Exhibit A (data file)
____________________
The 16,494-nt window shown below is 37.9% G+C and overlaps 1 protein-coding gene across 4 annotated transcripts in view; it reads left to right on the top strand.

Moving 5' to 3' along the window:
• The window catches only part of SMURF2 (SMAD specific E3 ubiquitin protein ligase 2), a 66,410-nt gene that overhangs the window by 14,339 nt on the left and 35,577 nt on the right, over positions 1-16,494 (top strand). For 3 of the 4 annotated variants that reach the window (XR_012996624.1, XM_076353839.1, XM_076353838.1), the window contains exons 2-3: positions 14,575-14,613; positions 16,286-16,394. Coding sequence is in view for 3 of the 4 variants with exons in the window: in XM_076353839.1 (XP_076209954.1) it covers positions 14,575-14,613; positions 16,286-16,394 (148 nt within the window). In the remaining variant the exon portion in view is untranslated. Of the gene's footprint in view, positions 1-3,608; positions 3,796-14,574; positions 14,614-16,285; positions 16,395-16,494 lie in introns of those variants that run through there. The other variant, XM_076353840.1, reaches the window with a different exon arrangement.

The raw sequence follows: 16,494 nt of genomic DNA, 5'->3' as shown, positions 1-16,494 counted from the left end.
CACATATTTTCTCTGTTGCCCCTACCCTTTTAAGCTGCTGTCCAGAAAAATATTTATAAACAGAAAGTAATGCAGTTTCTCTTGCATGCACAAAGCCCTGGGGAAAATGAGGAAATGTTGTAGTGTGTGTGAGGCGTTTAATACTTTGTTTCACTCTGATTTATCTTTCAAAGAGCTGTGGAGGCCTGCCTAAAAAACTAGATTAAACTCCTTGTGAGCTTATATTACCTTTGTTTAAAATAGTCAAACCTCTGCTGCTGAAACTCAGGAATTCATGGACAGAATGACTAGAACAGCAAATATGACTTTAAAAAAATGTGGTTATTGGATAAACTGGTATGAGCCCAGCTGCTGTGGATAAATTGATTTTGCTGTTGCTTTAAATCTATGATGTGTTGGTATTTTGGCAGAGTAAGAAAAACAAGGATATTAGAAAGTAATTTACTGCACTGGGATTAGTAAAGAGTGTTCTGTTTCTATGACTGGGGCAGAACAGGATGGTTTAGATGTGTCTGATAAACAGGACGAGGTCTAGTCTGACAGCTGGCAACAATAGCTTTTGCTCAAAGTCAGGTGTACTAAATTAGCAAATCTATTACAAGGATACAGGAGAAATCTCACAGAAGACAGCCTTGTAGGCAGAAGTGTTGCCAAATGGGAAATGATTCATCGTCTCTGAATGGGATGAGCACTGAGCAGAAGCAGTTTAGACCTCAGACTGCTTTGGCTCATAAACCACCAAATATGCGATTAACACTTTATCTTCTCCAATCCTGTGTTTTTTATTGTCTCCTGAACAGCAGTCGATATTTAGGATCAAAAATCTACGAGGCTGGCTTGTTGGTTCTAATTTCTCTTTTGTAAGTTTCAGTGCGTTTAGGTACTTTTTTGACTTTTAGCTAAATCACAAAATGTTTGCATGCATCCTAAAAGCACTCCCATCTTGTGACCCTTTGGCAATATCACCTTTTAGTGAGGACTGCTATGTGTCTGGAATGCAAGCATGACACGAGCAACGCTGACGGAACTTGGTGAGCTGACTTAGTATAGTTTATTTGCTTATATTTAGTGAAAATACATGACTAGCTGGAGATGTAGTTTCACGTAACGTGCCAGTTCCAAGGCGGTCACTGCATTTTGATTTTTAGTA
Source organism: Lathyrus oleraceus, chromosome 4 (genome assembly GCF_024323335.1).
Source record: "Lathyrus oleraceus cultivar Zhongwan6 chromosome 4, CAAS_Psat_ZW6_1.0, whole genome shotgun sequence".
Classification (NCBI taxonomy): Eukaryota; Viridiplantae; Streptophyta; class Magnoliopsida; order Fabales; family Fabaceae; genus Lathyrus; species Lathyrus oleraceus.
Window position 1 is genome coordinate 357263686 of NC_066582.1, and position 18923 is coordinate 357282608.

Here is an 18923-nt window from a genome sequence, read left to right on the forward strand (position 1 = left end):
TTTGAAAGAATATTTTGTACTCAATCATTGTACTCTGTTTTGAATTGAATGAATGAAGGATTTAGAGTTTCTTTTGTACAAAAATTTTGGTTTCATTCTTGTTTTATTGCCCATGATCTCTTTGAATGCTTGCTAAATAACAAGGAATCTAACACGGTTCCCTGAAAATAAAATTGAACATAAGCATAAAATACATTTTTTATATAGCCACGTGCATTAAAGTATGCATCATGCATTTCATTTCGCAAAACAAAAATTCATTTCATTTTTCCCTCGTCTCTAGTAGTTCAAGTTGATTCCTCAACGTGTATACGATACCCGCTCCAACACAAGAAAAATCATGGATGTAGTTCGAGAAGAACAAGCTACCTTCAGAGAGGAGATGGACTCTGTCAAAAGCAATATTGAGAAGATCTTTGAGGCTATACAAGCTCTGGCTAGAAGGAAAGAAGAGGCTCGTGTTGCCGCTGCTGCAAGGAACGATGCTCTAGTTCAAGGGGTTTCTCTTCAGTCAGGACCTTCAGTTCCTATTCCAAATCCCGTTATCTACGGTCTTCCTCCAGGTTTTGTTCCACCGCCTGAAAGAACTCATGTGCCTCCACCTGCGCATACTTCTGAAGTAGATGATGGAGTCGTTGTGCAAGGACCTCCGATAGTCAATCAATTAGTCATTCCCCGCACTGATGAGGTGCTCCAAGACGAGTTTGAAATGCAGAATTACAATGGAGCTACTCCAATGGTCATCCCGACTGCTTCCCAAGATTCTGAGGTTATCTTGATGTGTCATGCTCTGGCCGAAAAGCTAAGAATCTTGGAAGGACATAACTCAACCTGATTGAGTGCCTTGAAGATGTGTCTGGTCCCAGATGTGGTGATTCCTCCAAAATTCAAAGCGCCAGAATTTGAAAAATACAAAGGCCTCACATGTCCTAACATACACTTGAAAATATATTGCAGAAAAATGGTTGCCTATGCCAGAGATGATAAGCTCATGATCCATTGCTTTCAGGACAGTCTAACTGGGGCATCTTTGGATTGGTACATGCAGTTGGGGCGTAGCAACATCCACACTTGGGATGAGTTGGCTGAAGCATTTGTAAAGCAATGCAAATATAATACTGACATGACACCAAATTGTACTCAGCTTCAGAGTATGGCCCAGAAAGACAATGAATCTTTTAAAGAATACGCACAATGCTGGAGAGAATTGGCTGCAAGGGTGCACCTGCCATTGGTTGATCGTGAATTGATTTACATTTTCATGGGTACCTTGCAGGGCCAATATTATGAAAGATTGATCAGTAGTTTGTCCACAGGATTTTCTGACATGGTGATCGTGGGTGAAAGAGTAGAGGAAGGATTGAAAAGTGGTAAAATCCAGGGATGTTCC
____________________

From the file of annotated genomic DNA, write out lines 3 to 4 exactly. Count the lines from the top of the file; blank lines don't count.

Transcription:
• The window catches only part of SMURF2 (SMAD specific E3 ubiquitin protein ligase 2), a 66,410-nt gene that overhangs the window by 14,339 nt on the left and 35,577 nt on the right, over positions 1-16,494 (top strand). For 3 of the 4 annotated variants that reach the window (XR_012996624.1, XM_076353839.1, XM_076353838.1), the window contains exons 2-3: positions 14,575-14,613; positions 16,286-16,394. Coding sequence is in view for 3 of the 4 variants with exons in the window: in XM_076353839.1 (XP_076209954.1) it covers positions 14,575-14,613; positions 16,286-16,394 (148 nt within the window). In the remaining variant the exon portion in view is untranslated. Of the gene's footprint in view, positions 1-3,608; positions 3,796-14,574; positions 14,614-16,285; positions 16,395-16,494 lie in introns of those variants that run through there. The other variant, XM_076353840.1, reaches the window with a different exon arrangement.

The raw sequence follows: 16,494 nt of genomic DNA, 5'->3' as shown, positions 1-16,494 counted from the left end.